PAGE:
fbpx bloglovinBloglovin iconemailfacebookFacebook iconinstagramInstagram iconlinkedinLinkedIn iconpinterestPinterest iconrssRSS iconsoundcloudSoundCloud icontwitterTwitter iconyoutube

Kaufman, George S/Ferber, Edna

Plays

No items found

About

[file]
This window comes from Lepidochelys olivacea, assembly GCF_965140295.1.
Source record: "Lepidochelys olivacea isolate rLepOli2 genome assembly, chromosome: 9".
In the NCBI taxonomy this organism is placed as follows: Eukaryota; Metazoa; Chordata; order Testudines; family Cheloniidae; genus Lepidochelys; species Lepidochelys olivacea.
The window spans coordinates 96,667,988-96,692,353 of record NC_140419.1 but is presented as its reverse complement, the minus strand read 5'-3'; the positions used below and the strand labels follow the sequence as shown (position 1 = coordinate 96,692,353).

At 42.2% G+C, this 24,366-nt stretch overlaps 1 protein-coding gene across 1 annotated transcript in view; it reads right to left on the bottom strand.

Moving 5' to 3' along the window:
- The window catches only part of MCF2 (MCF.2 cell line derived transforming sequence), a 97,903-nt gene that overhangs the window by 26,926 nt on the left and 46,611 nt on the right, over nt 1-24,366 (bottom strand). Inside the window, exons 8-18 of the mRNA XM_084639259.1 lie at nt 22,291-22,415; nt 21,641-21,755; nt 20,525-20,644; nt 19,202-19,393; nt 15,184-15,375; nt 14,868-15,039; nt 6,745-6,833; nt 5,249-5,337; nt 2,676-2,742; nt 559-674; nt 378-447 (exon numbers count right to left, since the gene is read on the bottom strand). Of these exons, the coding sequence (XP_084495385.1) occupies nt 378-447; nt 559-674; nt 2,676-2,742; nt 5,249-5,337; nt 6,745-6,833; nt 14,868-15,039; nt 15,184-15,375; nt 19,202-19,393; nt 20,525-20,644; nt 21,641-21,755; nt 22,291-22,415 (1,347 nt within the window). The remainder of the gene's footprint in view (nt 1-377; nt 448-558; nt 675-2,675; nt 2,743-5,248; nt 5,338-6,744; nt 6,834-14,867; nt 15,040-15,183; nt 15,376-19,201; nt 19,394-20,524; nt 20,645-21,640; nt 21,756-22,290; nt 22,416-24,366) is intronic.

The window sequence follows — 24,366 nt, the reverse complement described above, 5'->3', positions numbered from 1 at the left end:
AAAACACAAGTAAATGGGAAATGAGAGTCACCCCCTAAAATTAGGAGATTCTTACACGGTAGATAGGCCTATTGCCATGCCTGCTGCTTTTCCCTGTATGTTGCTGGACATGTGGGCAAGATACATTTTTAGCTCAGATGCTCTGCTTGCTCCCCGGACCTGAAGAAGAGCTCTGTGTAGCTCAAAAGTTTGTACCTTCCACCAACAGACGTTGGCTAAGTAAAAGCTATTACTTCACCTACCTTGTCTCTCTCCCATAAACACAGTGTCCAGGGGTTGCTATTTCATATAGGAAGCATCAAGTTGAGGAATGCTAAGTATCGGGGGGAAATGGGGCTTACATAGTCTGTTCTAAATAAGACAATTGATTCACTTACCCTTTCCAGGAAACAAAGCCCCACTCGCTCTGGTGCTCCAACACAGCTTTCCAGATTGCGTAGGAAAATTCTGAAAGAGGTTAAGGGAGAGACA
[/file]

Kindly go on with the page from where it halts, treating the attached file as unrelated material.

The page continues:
GEORGE S. KAUFMAN was born in Pittsburgh in 1889. During his early career as a reporter and drama critic , he began to write for the theatre. For 40 years, beginning in 1921 with the production of Dulcy, there was rarely a year without a Kaufman play — usually written in collaboration. His only full-length plays written alone were The Butter and Egg Man and Hollywood Pinafore. A master craftsman of the theatre with a keen eye for comedy and satire, Kaufman was frequently brought in by producers to transform the script of a promising play into that of a hit. He was equally adept in almost all varieties of theatre — social satire, as in Dinner At Eight (with Edna Ferber); revues, as in The Band Wagon (with Howard Dietz and Arthur Schwartz); musicals, as in the 1931 Pulitzer Prize-winning Of Thee I Sing (with Morrie Ryskind and George and Ira Gershwin), I’d Rather Be Right (with Moss Hart, Richard Rodgers and Lorenz Hart) and The Cocoanuts (with Irving Berlin); and comedies, such as Once In A Lifetime, The Man Who Came To Dinner, and the 1936 Pulitzer Prize-winning You Can’t Take It With You (all written with Moss Hart), The Royal Family (with Edna Ferber) and The Solid Gold Cadillac (with Howard Teichmann). With Morrie Ryskind, he also wrote the screenplays for the Marx Brothers’ films The Cocoanuts, Animal Crackers and A Night at the Opera. Mr. Kaufman also directed some two dozen of his own plays plus The Front Page, Of Mice and Men, My Sister Eileen and Guys And Dolls. Mr. Kaufman died in New York City in 1961 at the age of 71. / Edna Ferber (1887-1968) was an American novelist and playwright whose camera-like regional descriptions and vigorous portraiture of ordinary men and women made her one of the most popular authors of the early 20th century. Her first professional writing was done for newspapers in Wisconsin and, later, Chicago. In 1911, she began publishing fiction, with initial fame coming from a series of short stories about Emma McChesney, a traveling saleswoman. In 1925, Miss Ferber won a Pulitzer Prize for her novel So Big (1924). Her other novels include Dawn O’Hara (1919), The Girls (1921), Show Boat (1926), Cimarron (1930), Come and Get It (1934), Saratoga Trunk (1941), Giant (1952), and Ice Palace (1958). With George S. Kaufman, she co-authored some of the most successful plays of the period: The Royal Family (1927), Dinner At Eight (1932), Stage Door (1936) And The Land Is Bright (1941). Oscar Hammerstein II and Jerome Kern famously adapted Ferber’s Show Boat into a landmark musical in 1927.